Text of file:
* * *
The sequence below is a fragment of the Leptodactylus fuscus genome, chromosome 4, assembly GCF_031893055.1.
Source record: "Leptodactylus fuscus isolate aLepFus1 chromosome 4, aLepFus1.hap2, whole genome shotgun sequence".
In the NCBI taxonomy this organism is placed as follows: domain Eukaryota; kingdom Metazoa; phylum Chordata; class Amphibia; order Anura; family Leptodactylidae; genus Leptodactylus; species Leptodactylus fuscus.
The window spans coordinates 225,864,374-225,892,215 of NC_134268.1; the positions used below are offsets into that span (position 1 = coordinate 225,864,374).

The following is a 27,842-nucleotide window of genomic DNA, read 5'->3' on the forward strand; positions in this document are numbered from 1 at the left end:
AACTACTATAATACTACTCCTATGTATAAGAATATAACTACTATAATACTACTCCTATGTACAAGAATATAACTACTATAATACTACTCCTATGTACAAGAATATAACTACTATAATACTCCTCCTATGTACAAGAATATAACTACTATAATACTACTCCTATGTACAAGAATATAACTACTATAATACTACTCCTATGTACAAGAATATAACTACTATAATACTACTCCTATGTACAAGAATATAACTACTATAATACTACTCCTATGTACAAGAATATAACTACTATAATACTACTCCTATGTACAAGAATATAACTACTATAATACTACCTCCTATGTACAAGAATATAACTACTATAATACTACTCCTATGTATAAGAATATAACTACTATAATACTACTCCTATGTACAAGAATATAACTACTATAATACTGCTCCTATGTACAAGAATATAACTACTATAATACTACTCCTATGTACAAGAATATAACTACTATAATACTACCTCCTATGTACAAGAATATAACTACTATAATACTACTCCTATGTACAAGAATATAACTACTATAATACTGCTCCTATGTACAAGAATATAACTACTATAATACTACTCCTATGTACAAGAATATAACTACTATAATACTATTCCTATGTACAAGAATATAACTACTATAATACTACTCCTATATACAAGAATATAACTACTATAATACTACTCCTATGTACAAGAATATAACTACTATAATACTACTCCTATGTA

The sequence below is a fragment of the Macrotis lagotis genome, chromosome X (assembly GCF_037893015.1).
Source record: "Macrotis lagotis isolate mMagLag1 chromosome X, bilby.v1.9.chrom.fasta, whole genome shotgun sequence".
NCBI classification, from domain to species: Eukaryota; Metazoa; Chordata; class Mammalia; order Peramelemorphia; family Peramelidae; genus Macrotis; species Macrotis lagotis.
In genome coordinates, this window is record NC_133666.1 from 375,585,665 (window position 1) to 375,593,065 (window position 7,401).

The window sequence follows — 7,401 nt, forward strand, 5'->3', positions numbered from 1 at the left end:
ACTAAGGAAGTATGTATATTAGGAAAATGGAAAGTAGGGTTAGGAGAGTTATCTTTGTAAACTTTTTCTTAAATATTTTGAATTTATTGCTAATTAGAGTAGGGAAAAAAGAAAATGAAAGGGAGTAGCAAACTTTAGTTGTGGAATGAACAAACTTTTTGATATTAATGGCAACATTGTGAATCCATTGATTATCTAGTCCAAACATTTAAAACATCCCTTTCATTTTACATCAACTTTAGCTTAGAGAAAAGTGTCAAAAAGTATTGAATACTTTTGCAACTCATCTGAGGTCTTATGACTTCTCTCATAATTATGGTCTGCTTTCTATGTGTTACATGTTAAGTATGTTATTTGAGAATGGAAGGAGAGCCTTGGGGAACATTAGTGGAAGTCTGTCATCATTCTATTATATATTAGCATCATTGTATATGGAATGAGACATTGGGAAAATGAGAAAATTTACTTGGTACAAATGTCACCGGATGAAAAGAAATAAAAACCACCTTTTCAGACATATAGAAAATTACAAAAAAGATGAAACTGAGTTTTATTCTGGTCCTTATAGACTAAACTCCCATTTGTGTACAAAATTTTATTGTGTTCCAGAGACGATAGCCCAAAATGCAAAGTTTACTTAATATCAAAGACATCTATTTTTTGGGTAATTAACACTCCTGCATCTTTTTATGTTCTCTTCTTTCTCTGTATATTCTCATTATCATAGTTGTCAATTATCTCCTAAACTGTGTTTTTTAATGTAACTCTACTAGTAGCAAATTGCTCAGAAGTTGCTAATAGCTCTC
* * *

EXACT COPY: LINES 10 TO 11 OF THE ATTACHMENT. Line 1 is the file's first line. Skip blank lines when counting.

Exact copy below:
In genome coordinates, this window is record NC_133666.1 from 375,585,665 (window position 1) to 375,593,065 (window position 7,401).

The window sequence follows — 7,401 nt, forward strand, 5'->3', positions numbered from 1 at the left end: